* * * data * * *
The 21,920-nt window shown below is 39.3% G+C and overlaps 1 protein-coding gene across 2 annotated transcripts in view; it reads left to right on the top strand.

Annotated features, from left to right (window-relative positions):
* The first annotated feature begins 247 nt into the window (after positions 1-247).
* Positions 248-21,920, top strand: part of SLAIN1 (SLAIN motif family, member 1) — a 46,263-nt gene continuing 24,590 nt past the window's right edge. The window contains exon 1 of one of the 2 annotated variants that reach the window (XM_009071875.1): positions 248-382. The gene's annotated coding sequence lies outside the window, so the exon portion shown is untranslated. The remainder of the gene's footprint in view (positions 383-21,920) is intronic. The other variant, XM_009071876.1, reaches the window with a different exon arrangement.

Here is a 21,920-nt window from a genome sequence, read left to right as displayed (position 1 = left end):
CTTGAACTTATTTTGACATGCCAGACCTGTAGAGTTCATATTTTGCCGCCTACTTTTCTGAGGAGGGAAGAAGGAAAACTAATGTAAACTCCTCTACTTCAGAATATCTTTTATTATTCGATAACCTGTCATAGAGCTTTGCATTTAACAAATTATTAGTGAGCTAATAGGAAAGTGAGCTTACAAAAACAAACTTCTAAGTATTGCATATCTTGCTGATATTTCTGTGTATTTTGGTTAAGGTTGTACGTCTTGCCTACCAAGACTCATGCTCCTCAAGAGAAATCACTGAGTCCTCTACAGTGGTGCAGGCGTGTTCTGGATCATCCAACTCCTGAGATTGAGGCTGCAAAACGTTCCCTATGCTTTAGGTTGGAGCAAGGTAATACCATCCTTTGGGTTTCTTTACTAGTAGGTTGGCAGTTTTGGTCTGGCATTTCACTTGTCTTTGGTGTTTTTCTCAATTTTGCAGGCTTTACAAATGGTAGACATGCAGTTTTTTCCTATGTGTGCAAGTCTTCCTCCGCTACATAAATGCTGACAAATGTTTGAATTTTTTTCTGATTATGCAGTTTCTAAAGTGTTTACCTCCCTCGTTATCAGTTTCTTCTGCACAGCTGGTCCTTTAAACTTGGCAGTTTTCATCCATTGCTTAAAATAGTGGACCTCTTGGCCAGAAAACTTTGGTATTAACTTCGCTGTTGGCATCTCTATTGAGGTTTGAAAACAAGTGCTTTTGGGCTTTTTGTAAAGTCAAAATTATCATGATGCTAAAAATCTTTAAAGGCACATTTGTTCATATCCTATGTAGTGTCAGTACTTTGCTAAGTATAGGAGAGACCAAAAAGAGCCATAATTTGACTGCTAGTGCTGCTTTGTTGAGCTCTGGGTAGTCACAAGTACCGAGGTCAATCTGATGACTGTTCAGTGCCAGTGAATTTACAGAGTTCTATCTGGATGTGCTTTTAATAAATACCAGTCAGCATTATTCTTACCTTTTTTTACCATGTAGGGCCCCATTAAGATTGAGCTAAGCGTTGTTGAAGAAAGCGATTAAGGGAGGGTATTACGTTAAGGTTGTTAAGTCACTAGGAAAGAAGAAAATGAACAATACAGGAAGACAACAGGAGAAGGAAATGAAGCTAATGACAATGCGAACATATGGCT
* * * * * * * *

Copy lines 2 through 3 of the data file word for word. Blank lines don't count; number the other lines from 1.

Annotated features, from left to right (window-relative positions):
* The first annotated feature begins 247 nt into the window (after positions 1-247).